These themes seek to accomplish our concept by using convention then configuration then shadowing if necessary. The convention is represented by the built-in data sources that it expects to consume, and the structure and location of the content. As the user wants to address more advanced configurations, they can use the Gatsby lifecycles to bring in data and put it into the existing data model. This would allow the user to make the content their own without the need to rely on any shadowing.
The other item that a user may want to modify is the styling and layout of the pages. A theme generally makes a basic assumption about the method of applying styles, be it css, Sass, css-in-js or what have you. For example, if they want to use Sass, but the library uses a css-in-js solution, the user will likely not pick this theme. Assuming that the user is okay with the method of styling that the theme uses, the real crux is changing the structure of the page. The only way they can modify the structures of pages is by shadowing components. This set of themes explores the middle ground.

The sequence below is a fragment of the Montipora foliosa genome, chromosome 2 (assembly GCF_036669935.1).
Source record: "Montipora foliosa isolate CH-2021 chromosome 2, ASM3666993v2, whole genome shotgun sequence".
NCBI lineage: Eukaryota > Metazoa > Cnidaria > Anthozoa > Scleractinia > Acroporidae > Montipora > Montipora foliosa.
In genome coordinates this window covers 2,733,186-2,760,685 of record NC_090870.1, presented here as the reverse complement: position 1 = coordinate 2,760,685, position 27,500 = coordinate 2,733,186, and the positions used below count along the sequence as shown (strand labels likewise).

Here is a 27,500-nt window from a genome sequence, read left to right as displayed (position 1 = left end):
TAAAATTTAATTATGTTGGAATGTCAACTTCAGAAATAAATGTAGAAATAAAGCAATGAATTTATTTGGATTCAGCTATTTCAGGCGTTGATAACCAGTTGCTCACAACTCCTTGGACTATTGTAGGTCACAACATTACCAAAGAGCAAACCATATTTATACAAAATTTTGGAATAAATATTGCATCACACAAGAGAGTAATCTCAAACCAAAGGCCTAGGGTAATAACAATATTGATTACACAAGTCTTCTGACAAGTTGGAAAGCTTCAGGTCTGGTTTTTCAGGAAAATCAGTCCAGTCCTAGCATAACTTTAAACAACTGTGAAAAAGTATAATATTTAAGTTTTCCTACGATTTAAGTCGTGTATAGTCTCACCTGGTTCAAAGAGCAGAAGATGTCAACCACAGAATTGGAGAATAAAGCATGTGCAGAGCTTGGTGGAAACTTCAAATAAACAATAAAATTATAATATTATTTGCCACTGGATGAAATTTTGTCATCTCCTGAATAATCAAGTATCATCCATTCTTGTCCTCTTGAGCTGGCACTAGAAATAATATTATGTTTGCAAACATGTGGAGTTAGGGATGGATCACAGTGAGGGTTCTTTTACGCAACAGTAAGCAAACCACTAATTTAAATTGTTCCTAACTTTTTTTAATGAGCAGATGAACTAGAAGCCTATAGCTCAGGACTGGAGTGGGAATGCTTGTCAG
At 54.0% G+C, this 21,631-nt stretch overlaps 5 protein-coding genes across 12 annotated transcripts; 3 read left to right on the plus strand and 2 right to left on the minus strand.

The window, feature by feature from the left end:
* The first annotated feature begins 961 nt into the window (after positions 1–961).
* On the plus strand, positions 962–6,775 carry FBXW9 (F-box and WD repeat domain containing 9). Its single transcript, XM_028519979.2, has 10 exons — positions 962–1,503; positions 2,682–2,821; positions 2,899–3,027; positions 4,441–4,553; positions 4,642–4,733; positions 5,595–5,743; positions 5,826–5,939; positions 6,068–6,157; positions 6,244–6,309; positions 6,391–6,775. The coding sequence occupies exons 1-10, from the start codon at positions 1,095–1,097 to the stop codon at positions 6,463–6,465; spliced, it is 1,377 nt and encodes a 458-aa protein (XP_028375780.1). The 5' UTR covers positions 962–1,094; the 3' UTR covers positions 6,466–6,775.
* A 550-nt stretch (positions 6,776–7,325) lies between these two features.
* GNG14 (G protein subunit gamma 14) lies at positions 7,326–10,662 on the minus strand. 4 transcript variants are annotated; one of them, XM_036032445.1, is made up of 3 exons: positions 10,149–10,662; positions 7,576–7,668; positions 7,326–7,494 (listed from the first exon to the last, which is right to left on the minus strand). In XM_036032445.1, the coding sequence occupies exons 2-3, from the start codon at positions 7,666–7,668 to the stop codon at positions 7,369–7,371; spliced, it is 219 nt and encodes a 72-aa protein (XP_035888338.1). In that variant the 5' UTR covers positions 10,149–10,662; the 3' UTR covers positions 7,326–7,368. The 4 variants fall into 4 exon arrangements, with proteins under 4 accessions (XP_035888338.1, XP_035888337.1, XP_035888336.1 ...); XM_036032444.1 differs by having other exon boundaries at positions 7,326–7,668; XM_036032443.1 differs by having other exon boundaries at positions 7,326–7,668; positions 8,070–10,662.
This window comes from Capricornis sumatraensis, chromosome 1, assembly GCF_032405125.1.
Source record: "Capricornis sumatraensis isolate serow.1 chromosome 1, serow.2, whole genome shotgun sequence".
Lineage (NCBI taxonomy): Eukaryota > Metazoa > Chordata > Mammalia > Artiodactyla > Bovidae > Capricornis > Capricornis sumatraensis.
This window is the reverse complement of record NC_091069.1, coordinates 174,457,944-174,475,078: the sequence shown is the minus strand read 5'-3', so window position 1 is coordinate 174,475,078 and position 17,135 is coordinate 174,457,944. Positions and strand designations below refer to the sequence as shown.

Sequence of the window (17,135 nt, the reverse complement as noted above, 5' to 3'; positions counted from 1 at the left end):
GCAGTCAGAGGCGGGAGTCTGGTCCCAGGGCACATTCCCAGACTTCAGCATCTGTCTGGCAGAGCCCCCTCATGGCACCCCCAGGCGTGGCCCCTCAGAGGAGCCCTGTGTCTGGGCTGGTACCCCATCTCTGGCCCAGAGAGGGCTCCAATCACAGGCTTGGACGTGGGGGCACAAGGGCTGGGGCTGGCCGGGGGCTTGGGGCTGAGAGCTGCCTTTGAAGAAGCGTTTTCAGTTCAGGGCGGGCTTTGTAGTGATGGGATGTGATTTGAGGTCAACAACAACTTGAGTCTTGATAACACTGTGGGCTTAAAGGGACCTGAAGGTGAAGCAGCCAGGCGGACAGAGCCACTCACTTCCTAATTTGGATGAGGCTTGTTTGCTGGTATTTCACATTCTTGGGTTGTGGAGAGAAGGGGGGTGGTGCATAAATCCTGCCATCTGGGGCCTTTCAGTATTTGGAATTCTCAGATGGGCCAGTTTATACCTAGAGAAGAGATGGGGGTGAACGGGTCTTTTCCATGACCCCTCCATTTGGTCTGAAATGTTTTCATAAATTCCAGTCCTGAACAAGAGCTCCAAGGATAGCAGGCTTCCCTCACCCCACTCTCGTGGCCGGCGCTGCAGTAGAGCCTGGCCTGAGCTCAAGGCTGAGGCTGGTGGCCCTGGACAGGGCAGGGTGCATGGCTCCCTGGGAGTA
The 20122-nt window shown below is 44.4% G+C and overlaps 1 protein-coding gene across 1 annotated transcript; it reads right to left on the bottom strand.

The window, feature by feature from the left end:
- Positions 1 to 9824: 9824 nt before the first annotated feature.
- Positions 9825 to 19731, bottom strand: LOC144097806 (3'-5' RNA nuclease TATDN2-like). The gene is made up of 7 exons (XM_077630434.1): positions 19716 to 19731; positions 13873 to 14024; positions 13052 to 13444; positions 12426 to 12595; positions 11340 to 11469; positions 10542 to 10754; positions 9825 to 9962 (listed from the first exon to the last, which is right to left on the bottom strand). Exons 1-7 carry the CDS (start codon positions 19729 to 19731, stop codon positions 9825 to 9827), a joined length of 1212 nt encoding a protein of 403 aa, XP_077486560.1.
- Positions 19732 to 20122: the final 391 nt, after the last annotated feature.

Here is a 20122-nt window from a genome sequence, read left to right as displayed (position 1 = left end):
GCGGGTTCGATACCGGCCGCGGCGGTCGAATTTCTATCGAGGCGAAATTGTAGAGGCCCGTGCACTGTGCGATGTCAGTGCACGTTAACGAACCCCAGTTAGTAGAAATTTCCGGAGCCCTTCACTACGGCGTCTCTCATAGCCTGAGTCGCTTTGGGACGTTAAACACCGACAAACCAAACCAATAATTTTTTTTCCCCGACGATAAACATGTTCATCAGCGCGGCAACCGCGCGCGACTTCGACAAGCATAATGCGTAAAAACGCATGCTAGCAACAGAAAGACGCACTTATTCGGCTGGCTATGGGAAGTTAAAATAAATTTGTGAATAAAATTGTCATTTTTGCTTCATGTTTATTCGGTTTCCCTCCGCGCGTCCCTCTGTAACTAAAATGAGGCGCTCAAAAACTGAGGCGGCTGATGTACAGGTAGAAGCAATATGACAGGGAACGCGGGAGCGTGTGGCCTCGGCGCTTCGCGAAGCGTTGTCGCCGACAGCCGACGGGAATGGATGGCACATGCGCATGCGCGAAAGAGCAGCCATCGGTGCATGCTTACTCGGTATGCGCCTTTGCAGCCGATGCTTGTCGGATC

These themes use theme-ui which has some built-in ability to customize colors, fonts and potentially some structural changes depending on how the theme creator builds the page. That can only get the user so far though. It also makes full use of the createPages lifecycles and template features. We can enable a gradual step into shadowing by providing multiple templates that can be used and composed based on convention, configuration, context and/or a combination of all three. From here we can move forward from a theme approach that is more than single-minded.